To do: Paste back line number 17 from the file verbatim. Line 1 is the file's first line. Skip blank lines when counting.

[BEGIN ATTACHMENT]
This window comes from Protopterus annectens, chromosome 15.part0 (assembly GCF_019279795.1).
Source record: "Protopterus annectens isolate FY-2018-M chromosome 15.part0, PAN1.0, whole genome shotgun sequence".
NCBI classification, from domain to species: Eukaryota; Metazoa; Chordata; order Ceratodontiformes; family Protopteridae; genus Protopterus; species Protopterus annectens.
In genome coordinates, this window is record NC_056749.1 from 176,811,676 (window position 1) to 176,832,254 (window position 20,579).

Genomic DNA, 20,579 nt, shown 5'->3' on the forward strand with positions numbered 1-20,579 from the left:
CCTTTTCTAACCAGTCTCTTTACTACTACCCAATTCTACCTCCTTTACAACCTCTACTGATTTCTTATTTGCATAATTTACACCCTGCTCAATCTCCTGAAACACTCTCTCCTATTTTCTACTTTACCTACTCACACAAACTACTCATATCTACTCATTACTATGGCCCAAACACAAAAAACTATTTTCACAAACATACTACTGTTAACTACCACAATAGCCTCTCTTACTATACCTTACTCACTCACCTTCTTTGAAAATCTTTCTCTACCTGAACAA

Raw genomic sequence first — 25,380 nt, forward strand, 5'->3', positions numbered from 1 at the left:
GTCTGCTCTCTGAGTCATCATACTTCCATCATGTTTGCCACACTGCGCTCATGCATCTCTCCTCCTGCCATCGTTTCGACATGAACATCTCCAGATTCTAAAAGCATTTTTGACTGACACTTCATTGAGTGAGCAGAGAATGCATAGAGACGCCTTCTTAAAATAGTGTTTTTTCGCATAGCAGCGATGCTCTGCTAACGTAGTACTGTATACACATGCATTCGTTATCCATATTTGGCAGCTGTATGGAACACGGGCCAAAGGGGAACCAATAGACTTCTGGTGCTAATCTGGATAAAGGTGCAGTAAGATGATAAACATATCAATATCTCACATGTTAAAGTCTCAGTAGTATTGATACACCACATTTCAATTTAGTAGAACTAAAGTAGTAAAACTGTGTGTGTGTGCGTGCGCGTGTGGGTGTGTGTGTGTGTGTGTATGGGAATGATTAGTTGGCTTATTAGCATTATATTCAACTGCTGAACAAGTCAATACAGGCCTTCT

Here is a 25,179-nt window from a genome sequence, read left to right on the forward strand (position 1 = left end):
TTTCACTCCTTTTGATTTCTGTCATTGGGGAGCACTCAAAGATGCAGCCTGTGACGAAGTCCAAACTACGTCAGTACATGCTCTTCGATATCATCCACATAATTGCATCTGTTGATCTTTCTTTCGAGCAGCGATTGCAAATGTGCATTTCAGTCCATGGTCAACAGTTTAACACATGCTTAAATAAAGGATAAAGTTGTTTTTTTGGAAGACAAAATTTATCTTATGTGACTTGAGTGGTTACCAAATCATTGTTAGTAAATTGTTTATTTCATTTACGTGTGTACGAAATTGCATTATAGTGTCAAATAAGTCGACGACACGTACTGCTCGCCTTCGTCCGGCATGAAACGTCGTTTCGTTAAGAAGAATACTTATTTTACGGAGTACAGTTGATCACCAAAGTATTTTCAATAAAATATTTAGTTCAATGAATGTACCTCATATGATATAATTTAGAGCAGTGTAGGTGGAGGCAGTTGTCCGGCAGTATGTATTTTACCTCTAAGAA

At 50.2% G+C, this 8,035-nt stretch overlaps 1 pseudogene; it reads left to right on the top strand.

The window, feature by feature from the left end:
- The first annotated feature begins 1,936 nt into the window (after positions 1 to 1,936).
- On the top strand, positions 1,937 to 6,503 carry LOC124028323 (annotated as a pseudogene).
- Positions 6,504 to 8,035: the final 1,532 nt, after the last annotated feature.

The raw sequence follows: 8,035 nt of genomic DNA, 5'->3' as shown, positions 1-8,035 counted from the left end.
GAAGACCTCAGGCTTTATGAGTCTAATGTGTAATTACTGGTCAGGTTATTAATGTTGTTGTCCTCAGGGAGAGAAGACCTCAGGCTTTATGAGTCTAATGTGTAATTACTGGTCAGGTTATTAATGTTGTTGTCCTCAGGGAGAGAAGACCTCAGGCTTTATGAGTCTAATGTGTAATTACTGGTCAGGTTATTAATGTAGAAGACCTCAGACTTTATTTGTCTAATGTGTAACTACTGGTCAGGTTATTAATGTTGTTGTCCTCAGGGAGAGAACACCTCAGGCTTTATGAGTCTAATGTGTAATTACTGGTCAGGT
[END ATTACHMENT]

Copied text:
GAAGACCTCAGGCTTTATGAGTCTAATGTGTAATTACTGGTCAGGTTATTAATGTTGTTGTCCTCAGGGAGAGAAGACCTCAGGCTTTATGAGTCTAATGTGTAATTACTGGTCAGGTTATTAATGTTGTTGTCCTCAGGGAGAGAAGACCTCAGGCTTTATGAGTCTAATGTGTAATTACTGGTCAGGTTATTAATGTAGAAGACCTCAGACTTTATTTGTCTAATGTGTAACTACTGGTCAGGTTATTAATGTTGTTGTCCTCAGGGAGAGAACACCTCAGGCTTTATGAGTCTAATGTGTAATTACTGGTCAGGT